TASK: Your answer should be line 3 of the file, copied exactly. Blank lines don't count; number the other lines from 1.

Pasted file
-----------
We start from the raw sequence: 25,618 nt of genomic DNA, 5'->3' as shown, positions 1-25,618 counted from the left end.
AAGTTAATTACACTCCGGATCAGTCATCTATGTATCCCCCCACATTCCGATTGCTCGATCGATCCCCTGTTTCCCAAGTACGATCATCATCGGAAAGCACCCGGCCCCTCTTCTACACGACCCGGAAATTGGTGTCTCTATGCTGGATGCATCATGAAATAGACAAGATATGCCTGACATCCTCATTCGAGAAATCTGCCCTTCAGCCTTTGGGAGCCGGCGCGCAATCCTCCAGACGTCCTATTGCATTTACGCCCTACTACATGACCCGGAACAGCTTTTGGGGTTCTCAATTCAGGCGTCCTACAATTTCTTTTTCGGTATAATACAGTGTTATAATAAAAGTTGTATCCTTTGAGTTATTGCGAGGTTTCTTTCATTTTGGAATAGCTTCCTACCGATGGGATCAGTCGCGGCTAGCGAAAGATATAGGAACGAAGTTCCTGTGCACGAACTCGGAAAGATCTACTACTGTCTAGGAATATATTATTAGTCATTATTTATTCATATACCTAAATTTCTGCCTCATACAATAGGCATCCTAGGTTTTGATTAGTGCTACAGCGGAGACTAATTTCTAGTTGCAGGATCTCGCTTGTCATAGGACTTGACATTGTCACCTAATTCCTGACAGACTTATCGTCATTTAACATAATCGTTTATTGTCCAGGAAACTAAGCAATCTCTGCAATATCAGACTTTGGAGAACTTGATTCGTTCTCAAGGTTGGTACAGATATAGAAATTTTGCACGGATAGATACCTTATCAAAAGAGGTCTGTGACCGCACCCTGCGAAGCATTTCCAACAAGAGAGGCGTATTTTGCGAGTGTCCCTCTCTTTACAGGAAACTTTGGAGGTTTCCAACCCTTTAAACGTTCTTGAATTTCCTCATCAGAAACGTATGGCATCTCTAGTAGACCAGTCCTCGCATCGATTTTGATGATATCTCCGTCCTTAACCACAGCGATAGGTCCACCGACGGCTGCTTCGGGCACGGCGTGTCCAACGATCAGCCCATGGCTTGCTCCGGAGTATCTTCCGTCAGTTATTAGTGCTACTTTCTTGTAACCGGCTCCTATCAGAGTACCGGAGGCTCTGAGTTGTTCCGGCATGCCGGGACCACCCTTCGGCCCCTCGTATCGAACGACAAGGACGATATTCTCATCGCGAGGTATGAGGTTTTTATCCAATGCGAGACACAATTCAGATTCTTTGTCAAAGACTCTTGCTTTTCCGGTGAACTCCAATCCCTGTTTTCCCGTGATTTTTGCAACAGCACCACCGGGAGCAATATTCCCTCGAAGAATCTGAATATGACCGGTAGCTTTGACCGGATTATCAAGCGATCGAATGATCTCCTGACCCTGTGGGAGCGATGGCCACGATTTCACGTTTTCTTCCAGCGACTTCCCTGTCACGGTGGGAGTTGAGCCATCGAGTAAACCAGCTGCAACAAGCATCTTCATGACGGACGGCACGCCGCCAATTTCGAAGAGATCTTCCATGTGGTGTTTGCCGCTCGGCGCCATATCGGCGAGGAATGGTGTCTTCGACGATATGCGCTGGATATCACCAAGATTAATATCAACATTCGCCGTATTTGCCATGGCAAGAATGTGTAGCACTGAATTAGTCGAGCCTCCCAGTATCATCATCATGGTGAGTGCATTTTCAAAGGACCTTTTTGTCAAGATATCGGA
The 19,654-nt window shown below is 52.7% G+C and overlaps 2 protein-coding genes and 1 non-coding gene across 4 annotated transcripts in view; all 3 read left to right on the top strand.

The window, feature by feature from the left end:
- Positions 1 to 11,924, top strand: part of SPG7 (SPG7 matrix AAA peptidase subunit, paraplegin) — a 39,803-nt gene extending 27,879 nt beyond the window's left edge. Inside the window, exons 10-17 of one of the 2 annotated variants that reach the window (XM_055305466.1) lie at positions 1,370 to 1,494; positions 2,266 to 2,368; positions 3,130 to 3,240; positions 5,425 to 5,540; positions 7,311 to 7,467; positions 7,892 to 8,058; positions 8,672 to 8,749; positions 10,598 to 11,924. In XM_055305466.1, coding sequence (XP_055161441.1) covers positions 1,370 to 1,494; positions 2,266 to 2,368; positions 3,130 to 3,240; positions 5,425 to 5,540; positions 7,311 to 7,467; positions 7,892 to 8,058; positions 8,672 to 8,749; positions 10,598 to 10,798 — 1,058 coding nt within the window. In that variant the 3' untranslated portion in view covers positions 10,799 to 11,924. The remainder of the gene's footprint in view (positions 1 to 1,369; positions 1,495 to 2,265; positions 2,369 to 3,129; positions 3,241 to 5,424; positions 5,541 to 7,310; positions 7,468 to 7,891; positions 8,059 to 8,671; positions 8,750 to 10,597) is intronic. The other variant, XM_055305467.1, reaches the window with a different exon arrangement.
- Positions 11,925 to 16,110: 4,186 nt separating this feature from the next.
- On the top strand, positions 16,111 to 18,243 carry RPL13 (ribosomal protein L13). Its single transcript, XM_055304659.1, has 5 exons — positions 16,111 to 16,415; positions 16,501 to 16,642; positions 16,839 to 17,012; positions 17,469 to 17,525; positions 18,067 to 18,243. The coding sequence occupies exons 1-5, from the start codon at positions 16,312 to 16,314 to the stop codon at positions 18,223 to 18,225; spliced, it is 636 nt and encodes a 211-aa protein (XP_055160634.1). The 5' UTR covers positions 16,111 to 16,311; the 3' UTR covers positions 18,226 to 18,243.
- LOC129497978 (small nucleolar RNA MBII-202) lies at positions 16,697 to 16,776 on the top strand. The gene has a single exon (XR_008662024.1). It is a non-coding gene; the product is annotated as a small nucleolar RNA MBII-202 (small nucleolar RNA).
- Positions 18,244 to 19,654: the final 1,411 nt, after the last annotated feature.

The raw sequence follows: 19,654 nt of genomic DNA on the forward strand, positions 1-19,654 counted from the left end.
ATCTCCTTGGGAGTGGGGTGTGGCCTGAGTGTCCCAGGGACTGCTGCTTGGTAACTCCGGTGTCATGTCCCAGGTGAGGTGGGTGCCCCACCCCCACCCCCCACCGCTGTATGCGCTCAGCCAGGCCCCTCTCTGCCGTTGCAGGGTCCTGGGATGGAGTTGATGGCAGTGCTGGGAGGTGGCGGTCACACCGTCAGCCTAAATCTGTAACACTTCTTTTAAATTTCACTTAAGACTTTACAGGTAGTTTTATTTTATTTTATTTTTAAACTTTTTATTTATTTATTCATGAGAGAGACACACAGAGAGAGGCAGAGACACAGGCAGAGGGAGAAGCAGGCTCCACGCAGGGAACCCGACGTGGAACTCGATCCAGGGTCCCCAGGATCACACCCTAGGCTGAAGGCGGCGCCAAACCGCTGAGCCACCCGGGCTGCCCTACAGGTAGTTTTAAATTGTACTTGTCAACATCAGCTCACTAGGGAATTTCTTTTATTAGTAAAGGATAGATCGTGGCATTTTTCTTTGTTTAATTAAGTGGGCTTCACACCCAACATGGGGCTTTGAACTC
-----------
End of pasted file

The 19,654-nt window shown below is 52.7% G+C and overlaps 2 protein-coding genes and 1 non-coding gene across 4 annotated transcripts in view; all 3 read left to right on the top strand.